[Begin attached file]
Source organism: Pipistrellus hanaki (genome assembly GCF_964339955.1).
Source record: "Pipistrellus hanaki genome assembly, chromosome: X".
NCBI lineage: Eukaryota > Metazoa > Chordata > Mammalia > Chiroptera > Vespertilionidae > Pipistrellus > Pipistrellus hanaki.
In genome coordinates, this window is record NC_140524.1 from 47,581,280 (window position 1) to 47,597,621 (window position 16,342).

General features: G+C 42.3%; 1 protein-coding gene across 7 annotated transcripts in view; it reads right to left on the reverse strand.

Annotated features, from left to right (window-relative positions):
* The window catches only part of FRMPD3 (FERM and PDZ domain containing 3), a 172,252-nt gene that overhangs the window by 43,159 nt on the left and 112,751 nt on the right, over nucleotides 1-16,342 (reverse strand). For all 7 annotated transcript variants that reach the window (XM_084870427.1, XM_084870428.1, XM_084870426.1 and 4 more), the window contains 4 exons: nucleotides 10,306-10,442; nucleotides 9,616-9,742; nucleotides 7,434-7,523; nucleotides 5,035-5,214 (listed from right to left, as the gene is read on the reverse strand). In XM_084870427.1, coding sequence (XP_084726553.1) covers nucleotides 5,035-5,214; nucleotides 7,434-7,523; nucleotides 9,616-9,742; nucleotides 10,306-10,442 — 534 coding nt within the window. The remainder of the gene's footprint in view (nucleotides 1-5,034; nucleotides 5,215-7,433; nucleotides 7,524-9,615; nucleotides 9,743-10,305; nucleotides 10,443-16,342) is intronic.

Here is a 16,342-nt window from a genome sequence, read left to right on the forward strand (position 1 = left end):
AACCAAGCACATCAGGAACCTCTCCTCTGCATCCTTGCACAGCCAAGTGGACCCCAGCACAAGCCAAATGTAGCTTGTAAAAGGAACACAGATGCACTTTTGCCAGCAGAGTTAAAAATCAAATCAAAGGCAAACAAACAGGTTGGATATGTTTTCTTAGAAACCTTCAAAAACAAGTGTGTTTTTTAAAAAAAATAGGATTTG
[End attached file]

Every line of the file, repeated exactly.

Source organism: Pipistrellus hanaki (genome assembly GCF_964339955.1).
Source record: "Pipistrellus hanaki genome assembly, chromosome: X".
NCBI lineage: Eukaryota > Metazoa > Chordata > Mammalia > Chiroptera > Vespertilionidae > Pipistrellus > Pipistrellus hanaki.
In genome coordinates, this window is record NC_140524.1 from 47,581,280 (window position 1) to 47,597,621 (window position 16,342).

General features: G+C 42.3%; 1 protein-coding gene across 7 annotated transcripts in view; it reads right to left on the reverse strand.

Annotated features, from left to right (window-relative positions):
* The window catches only part of FRMPD3 (FERM and PDZ domain containing 3), a 172,252-nt gene that overhangs the window by 43,159 nt on the left and 112,751 nt on the right, over nucleotides 1-16,342 (reverse strand). For all 7 annotated transcript variants that reach the window (XM_084870427.1, XM_084870428.1, XM_084870426.1 and 4 more), the window contains 4 exons: nucleotides 10,306-10,442; nucleotides 9,616-9,742; nucleotides 7,434-7,523; nucleotides 5,035-5,214 (listed from right to left, as the gene is read on the reverse strand). In XM_084870427.1, coding sequence (XP_084726553.1) covers nucleotides 5,035-5,214; nucleotides 7,434-7,523; nucleotides 9,616-9,742; nucleotides 10,306-10,442 — 534 coding nt within the window. The remainder of the gene's footprint in view (nucleotides 1-5,034; nucleotides 5,215-7,433; nucleotides 7,524-9,615; nucleotides 9,743-10,305; nucleotides 10,443-16,342) is intronic.

Here is a 16,342-nt window from a genome sequence, read left to right on the forward strand (position 1 = left end):
AACCAAGCACATCAGGAACCTCTCCTCTGCATCCTTGCACAGCCAAGTGGACCCCAGCACAAGCCAAATGTAGCTTGTAAAAGGAACACAGATGCACTTTTGCCAGCAGAGTTAAAAATCAAATCAAAGGCAAACAAACAGGTTGGATATGTTTTCTTAGAAACCTTCAAAAACAAGTGTGTTTTTTAAAAAAAATAGGATTTG